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Sediment toxicity

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Description of key information

Behenyl Bottoms is characterized as Alcohols, C18 -22, distillation residues.  The REACH requirement in Annex X for studies on sediment organisms is waived based on technical difficulties associated with conducting studies due to its low solubility and the low to no toxicity in aquatic organisms.  No reliable measured ecotoxicity data are available for sediment organisms.

Key value for chemical safety assessment

Additional information

Behenyl Bottoms is characterized as Alcohols, C18-22, distillation residues and the data requirement for sediment studies is waived. The REACH requirement in Column 2 of Annex X for studies on sediment organisms can be waived if long-term toxic effects to sediment organisms are unlikely. Testing for sediment organisms is waived based on technical testing difficulties associated with conducting studies, the lack of evidence for persistence and the absence of toxicity in aquatic organisms as presented in more detail below:

Study not technically feasible

The requirement to conduct long-term sediment studies for Alcohols, C18-22, distillation residues is waived due to anticipated technical difficulties in performing such a test. The water solubility of the substance is below the limit of quantification based on experimental evidence by Cartee and Schaefer (2009) where the limit of solubility was <1 mg/L. Further evidence provided in this dossier suggests that the maximum solubility for Alcohols, C18-22, distillation residues will be 0.007 mg/L, based on a conservative approach. The low solubility of the substance means that it is technically unfeasible to undertake a guideline (standard) study of long-term sediment ecotoxicity where the test substance would need to be maintained in solution for up to nine weeks (depending on test species) to be available for uptake by sediment organisms. Therefore, Behenyl Bottoms are considered to be unavailable for uptake by sediment organisms.

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Persistence

Results of the ready biodegradability tests with Behenyl Bottoms demonstrate that it is inherently biodegradable in fresh water (Schaefer & Matthews, 2010). The test substance biodegraded to an extent of 84.1% after 60 days and can be regarded as inherently biodegradable. According to ECHA Guidance, when the half-life is greater than 40 days in freshwater, the substance is considered to be persistent. Based on an average of three replicates and the steady rate of biodegradation, it can be assumed that the half-life of the substance is below the persistence (P) criterion when 50.3% of the substance biodegraded in a freshwater environment by day 37 of the test (Schaefer & Matthews, 2010). In accordance with ECHA Guidance (Chapter R.11, PBT Assessment), Behenyl Bottoms does not fulfil the PBT or vPvB criteria for Persistence (P).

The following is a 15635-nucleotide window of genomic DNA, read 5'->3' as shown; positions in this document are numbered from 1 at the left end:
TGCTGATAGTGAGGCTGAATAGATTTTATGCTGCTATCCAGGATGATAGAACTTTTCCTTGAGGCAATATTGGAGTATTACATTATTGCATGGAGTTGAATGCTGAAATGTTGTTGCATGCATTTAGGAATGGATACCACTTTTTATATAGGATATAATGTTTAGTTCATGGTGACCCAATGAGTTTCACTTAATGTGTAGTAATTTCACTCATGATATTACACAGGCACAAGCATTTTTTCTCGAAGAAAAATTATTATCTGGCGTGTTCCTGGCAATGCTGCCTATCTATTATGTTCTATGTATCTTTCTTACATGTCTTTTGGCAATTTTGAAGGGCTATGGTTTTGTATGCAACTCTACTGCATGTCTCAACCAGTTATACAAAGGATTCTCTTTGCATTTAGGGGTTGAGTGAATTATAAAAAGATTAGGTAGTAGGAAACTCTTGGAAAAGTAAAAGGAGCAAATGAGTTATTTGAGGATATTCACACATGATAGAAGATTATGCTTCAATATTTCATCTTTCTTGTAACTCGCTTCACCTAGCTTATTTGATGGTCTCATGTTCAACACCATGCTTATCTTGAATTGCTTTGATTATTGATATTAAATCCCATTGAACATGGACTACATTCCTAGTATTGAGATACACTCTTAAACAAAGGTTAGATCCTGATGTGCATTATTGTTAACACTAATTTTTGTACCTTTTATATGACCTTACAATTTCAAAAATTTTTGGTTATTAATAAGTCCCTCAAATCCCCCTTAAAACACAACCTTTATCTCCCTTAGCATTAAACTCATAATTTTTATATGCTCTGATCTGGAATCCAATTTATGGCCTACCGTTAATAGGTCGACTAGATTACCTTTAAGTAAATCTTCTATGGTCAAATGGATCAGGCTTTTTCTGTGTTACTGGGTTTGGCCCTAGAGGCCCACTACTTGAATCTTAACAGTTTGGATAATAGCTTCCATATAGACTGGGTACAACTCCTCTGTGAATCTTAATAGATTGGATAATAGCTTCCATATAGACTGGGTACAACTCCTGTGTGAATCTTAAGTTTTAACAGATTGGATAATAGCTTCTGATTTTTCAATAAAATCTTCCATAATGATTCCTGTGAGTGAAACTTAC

Toxicity to Aquatic Organisms

Generally the short-term aquatic toxicity of Behenyl Bottoms (Alcohols, C18-22, distillation residues) is low based on experimental evidence presented in this dossier. The short-term toxicity of Behenyl Bottoms to invertebrates and fish was reported by Palmer et al., (2009) in OECD guideline and GLP compliant studies resulting in LC50s of >100 mg/L. In addition, long-term toxicity is considered to be below the limit of solubility (LoS) for alcohols > C15 in chain length based on evidence presented in the Long Chain Alcohols SIDS report (2006). It is unlikely that the substance would be available for uptake from the aquatic compartment. Therefore, long-term toxicity to sediment organisms is waived based on technical testing difficulties due to low solubility of the test substance and the absence of short-term toxicity to aquatic organisms at the limit of solubility.

In summary, the data requirement for studies for sediment organisms is waived on the evidence of testing technical difficulties, lack of persistence in the environment and the absence of toxicity in aquatic organisms.